Kansas State University researchers say a recent study indicates that it’s possible to select cattle that would drink less water and still perform well during times of drought or heat stress. | Download this photo.
Study looks at cow’s adaptability to drought, heat stress
K-State researchers establish testing guidelines for water intake
July 10, 2018
MANHATTAN, Kan. – Kansas State University researchers say they are making steady progress on a study that will help define how water intake relates to a cow’s ability to adapt to drought or heat stress.
Megan Rolf, an assistant professor of animal breeding and genetics, says the cattle industry has sparse information on how much water individual cattle drink each day. Most research to date has estimated an animal’s water intake based on an average for an entire pen of cattle, she said.
But knowing individual differences in water intake could eventually help producers select cattle for genetic traits that make those animals more resilient to drought and heat stress.
“If you’re in an area that has 50 inches of rainfall per year and you have tons of surface water, it’s probably not a big deal and not something you have to think about,” Rolf said. “But if you’re pumping groundwater to animals or if you’re in an area where there is a drought that particular year and your surface water is being depleted or of poor quality, this becomes more of an attractive trait to think about from a selection perspective.”
“It’s possible,” she added, “that we could select animals to drink less water which would be valuable in those types of conditions.”
One of the most important accomplishments that Rolf and colleagues at Kansas State University and Oklahoma State University have made is that they have determined testing guidelines for measuring water intake efficiency in cows.
The Beef Improvement Federation has test guidelines for such measures as feed intake, but no such guideline exists for water intake, Rolf said. The guidelines set the number of days that are needed to collect reliable data on intake so that it can be included in genetic evaluation of the animal.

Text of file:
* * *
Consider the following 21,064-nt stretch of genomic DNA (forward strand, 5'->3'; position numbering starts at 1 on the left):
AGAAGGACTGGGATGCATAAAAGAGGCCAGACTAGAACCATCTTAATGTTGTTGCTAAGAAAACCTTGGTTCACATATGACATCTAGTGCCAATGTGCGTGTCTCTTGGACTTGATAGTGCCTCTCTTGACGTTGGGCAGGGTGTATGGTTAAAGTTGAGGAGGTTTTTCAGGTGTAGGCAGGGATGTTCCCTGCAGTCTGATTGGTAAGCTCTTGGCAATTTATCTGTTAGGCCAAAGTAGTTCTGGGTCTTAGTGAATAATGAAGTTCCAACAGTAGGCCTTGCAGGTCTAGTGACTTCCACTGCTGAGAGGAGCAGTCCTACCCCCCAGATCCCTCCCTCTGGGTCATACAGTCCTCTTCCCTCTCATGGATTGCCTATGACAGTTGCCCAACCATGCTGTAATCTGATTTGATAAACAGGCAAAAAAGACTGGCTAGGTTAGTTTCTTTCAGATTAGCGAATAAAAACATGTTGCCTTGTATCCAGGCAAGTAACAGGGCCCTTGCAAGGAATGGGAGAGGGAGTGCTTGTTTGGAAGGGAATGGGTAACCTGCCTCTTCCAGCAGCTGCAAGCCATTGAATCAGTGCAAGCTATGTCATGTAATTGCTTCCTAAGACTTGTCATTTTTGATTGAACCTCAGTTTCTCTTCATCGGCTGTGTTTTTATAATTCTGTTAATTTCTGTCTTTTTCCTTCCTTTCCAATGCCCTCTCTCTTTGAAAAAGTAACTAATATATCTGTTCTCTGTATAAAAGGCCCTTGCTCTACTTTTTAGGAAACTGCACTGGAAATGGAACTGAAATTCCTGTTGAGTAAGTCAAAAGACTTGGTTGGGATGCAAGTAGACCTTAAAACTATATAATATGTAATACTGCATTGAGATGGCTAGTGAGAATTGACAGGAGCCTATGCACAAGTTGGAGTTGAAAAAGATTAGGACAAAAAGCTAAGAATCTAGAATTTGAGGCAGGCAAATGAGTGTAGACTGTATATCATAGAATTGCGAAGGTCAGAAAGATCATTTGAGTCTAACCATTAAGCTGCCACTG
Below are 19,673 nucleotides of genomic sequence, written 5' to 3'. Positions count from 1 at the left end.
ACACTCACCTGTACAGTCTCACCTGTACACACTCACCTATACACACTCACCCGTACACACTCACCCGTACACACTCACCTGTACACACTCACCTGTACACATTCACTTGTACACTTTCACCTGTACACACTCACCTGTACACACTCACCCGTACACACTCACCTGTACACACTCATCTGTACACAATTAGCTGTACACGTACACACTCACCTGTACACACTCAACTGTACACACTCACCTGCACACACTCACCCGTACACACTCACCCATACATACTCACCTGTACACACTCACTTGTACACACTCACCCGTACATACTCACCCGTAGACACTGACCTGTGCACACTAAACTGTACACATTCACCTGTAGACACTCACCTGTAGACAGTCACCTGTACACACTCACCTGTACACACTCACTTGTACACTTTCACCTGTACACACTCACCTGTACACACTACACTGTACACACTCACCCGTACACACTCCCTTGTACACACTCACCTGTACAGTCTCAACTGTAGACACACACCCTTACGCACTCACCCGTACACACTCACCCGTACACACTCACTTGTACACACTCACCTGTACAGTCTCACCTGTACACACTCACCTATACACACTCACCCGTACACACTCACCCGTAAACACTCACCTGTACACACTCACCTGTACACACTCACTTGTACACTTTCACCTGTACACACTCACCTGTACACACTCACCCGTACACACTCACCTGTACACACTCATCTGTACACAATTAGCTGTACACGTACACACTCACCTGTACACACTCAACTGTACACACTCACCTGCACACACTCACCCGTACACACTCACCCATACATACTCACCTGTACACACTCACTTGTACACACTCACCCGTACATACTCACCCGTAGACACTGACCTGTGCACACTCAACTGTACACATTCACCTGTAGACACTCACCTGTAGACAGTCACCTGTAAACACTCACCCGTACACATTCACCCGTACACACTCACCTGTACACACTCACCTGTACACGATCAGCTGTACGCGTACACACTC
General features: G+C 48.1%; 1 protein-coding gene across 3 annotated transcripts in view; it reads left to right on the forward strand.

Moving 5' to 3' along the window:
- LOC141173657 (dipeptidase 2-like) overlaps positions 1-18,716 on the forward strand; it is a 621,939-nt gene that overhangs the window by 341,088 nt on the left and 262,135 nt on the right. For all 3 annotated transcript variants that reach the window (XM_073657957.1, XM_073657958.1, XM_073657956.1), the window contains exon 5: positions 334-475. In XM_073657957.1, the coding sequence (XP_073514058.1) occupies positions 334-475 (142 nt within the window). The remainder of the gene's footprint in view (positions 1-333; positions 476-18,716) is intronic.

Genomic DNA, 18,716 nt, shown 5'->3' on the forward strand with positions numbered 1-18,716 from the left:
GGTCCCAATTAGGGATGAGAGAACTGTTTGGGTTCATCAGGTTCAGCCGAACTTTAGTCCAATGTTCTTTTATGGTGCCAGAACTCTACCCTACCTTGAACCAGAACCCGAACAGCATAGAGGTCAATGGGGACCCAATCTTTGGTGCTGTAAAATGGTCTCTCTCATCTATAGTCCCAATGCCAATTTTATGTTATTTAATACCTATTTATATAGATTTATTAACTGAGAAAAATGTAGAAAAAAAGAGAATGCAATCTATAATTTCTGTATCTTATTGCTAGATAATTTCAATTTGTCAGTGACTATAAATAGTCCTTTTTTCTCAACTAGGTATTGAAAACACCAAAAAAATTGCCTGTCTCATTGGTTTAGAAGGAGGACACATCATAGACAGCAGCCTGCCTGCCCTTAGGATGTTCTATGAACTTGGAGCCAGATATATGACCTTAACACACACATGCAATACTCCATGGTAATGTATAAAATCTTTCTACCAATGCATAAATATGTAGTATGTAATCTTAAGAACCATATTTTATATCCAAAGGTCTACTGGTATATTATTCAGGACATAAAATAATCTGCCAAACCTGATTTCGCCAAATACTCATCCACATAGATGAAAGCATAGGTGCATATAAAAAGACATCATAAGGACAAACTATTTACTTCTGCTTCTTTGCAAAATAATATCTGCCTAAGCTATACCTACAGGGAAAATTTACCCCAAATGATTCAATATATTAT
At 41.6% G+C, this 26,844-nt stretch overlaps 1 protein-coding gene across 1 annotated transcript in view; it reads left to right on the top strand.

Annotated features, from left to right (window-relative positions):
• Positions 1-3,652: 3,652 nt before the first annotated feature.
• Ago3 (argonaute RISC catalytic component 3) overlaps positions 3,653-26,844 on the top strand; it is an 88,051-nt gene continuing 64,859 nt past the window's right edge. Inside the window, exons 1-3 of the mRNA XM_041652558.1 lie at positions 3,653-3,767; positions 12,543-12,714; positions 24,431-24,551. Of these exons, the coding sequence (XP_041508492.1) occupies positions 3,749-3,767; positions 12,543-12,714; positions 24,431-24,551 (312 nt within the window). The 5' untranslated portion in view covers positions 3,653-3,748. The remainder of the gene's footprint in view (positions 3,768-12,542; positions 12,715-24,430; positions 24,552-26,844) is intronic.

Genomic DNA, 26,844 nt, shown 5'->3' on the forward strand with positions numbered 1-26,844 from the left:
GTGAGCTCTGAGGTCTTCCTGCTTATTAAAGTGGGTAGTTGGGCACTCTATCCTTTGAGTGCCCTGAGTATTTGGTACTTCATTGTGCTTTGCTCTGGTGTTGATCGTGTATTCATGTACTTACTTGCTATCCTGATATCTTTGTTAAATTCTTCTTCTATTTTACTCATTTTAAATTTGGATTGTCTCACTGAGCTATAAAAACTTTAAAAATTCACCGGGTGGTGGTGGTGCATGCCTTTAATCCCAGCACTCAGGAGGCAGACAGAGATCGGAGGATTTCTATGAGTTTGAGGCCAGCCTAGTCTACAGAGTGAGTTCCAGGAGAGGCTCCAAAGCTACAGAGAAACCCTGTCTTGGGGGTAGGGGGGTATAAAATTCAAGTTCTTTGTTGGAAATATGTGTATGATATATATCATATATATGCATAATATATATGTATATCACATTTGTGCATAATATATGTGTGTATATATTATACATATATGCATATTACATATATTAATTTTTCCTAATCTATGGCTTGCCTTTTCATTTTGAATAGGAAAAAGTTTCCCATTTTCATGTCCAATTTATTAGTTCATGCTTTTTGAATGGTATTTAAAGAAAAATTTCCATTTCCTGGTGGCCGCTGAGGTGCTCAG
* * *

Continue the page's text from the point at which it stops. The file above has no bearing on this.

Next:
For example, the BIF has determined that a producer should have 35-42 days of feed intake data to get accurate information on feed efficiency for a given animal or set of animals.
No such guideline exists for water intake, Rolf said, “so one of the first things we needed to do for water intake was to come up with preliminary data.”
“We wanted to establish how many days we actually need to collect data on these animals because water intake seems to be a bit more variable than feed intake on a daily basis,” she said. “We hypothesized that this might result in a need to collect more days of data to accurately describe that phenotype,” which is a set of observable traits in the animal, such as average daily weight gain and other performance-based measures.
As it turns out, K-State’s work has determined that the same 35- to 42-day period is appropriate for collecting water intake data.
“For regions of the country or to producers who are interested in this type of data, it can be collected in the same time period as dry matter intake data as part of a standard feed intake test,” Rolf said. “We can collect an additional phenotype if a facility has that ability, and I think that is great news.”
The finding does come with some caution, however.
“The thing we have to be careful of is what is the relationship between water intake and other economically-important production traits?” Rolf said. “If we were to select for (drought or heat stress tolerance), what would be the downstream implications in terms of the performance of those animals. That’s what we’re working on now.”
K-State’s work is funded by the Agriculture and Food Research Initiative, a program of the U.S. Department of Agriculture. The project is in the fourth of five years of funding.